After a decent start and a good series with Chris Jericho, fans were content with the Styles WWE were offering, but not blown away. His merchandise was selling very well, and he was frequently getting the loudest reactions on house shows, but on TV, the Jericho association felt isolated due to the part-time aura of Y2J’s status. It was tough to gauge what level of success AJ was going to be. Jericho winning at WrestleMania felt like a complete waste, even more so the following night when a relatively cold AJ won the right to challenge Roman Reigns for the WWE Title.
On paper, it’s amazing the match was ever made. WWE had yet to throw in the towel on Roman as a true babyface, and here they were putting him against a guy guaranteed to earn the cheers of the more die-hard fans that attend the Pay-Per-Views. As predicted, Styles was the clear favourite on the night. But over the course of the next two months, something very interesting started to happen.
When working with Roman, Styles was unbelieveable. His ability to deliver in a big match in the WWE environment was so similar to Shawn Michaels, a Vince McMahon personal favourite, that it couldn’t be denied. What was generally believed to be his weakness, his promos, were better in WWE than anywhere else. Suddenly, the outsider with the flashy moves was looking like the most complete worker in the company. He got more out of the underrated Reigns than anybody else, and his heel turn and feud with John Cena was the first example since CM Punk where somebody working with Cena came out on the other side genuinely elevated.
The atmosphere of the first Cena confrontation was electric, but we’re in a period of time where one-night audience reactions have never meant less, thanks to crowds insisting that any main event is “Awesome” if we get a dive or decent near fall. Consistency was going to be key for Styles.
Again, his verbal jousts with Cena were better than anybody could hope for, and the match at Money In The Bank was superb. Despite the company narrative, it was becoming more and more obvious that AJ Styles is everything that WWE wanted Seth Rollins to be. Though engaging in the usual 50-50 booking by dropping a fall to Cena in a Six-Man Tag at Battleground and being pinned by an ice cold Dolph Ziggler on Smackdown Live, Styles still felt on the cusp. The rematch was made – Cena Vs. Styles at Summerslam. And everybody knew this was the one that counted.
Though it’s been said by so many of late, it’s so poignant it bears repeating here. When the clock struck midnight on 31st December 2015, that this would be happening was unfathomable. That Styles would convincingly win clean, even more so. Though the focus of the show was scattered between World and Universal Title matches and a Brock Lesnar slaughter of Randy Orton, nothing on the show got half the heat of Styles and Cena. I’d written that Styles was destined to be the backbone of SmackDown in the draft in much the same way Kurt Angle was in 2002, and when SummerSlam ended, he was the hottest guy on the brand.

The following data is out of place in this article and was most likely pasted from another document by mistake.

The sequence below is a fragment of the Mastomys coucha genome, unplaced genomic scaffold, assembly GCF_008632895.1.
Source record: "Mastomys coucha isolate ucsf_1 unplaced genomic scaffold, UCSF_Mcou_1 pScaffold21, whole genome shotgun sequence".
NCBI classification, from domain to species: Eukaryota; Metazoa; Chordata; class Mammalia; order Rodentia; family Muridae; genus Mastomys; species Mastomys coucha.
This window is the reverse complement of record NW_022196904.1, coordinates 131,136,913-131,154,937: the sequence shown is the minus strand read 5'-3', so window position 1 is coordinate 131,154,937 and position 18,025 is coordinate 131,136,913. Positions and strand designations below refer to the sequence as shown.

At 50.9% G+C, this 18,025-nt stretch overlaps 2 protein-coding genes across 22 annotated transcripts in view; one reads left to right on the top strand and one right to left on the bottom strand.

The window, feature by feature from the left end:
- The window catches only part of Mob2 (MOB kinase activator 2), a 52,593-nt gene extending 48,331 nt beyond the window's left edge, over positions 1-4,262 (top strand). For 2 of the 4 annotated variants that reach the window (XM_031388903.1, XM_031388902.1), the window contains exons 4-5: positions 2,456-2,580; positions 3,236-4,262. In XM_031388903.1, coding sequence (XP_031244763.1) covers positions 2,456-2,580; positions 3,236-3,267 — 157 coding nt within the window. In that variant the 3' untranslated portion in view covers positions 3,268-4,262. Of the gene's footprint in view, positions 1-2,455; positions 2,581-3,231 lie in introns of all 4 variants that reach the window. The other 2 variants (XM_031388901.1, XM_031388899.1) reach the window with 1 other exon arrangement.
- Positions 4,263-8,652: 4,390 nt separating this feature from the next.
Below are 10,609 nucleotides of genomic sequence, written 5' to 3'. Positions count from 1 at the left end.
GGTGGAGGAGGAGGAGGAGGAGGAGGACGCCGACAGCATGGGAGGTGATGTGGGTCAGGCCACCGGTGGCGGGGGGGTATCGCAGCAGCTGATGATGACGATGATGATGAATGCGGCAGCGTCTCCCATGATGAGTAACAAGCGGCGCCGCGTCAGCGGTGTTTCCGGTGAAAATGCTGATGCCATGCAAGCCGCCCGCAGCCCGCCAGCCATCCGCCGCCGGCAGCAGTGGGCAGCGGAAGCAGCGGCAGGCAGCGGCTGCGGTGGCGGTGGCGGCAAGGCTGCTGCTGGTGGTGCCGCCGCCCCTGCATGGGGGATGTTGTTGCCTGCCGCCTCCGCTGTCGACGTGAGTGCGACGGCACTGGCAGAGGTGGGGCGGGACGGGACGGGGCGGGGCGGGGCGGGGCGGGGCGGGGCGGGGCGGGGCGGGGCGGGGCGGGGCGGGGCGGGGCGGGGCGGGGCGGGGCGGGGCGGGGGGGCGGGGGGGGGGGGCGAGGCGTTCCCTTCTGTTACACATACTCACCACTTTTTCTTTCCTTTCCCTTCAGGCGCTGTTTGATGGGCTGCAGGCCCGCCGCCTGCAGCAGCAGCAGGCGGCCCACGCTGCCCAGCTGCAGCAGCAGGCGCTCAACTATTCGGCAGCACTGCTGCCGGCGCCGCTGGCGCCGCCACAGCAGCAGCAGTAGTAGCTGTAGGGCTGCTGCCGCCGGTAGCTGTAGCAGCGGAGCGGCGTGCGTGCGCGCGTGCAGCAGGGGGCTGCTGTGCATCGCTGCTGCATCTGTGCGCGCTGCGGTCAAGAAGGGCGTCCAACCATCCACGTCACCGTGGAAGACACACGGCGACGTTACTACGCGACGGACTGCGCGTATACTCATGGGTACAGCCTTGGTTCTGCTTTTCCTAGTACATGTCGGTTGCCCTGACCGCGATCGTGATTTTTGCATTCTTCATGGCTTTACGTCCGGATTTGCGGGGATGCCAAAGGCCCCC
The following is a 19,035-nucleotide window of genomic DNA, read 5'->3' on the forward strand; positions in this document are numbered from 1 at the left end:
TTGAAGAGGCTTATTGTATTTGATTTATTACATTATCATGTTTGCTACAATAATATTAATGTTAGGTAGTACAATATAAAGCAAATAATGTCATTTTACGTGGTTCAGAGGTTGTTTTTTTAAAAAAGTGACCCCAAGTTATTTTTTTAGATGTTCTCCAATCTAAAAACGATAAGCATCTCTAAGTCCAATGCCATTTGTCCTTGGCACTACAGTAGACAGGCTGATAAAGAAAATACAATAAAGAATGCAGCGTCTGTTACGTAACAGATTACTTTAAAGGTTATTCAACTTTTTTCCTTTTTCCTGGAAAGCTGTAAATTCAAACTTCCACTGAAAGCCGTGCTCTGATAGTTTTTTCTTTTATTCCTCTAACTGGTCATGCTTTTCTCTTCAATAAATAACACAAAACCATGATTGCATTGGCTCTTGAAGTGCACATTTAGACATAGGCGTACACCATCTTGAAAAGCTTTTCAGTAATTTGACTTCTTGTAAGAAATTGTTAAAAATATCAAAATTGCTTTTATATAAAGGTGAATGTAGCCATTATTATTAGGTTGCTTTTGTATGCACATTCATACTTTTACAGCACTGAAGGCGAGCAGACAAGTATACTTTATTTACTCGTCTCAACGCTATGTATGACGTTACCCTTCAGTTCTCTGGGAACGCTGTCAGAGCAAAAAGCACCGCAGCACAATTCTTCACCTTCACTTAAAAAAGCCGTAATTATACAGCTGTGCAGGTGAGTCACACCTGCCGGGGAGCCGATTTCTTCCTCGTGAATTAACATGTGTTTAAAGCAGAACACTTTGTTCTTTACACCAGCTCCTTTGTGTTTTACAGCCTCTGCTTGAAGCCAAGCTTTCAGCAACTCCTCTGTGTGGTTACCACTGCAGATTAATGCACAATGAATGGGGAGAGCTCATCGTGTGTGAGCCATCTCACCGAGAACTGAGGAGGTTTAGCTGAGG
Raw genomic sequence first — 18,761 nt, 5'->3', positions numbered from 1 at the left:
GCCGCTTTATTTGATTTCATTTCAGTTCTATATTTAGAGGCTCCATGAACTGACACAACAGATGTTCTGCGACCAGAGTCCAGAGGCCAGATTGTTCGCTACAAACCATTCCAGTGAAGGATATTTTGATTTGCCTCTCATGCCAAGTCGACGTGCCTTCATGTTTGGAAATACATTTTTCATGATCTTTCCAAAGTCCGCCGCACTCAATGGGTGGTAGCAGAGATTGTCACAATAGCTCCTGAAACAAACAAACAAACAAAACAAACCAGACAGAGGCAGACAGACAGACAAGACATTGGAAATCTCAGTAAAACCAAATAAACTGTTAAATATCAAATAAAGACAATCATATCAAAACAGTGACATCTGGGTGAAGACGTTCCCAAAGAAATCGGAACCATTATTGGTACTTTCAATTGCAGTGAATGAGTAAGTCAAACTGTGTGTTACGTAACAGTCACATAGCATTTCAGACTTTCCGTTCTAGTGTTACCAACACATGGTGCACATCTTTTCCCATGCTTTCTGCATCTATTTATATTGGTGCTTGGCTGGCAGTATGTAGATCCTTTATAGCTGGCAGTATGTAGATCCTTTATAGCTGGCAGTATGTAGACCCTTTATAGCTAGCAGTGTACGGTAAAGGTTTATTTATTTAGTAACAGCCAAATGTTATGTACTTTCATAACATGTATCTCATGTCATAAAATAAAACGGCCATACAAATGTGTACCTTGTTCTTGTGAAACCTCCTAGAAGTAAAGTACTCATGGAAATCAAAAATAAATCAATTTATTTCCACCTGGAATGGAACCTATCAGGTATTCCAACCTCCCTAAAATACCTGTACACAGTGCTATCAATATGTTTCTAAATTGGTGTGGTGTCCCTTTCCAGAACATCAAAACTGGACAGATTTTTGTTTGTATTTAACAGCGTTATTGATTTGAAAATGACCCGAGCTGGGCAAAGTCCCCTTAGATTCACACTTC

Though the brand extension and hotshot title changes on Raw somewhat devalued the World Titles rather quickly, AJ Styles lifting the WWE World Championship at Backlash can be considered nothing but an unmitigated success. That he won with the Styles Clash captures the very essence of AJ. He came in as himself, and with his act, untouched, he changed every opinion, exceeded every expectation (whether high or low), and proved that his career isn’t to be judged with the asterisk of being in TNA too long. New Japan was a hotshot, but his success over the course of 18 months, etching his name in a top four with legendary talents like Hiroshi Tanahashi and Shinsuke Nakamura, and a superb worker building his legacy in Kazuchika Okada, says it all. In WWE, he wasn’t brought in to be the top guy. Truth be told, I’m not sure that WWE truly knew what he was being brought in for. But he got all the way to the WWE World Title, and did it in less than a year.
WWE has done too good a job in recent times proving that talent doesn’t always rise to the top. Sometimes, the talent isn’t what people think it is and falls short due to overinflated expectations. Finn Balor is the forced indy darling, riding the good will of NXT, but Styles is the real deal. Seth Rollins is promoted as the all-around best, but Styles took that crown with ease. Company favourites Roman Reigns and John Cena had the best brought out in them by Styles. Ultimately, AJ Styles has had a year that erased any doubt that he’s one the absolute best performers of this generation.
And the most enthralling thing of all is that the best might still be to come.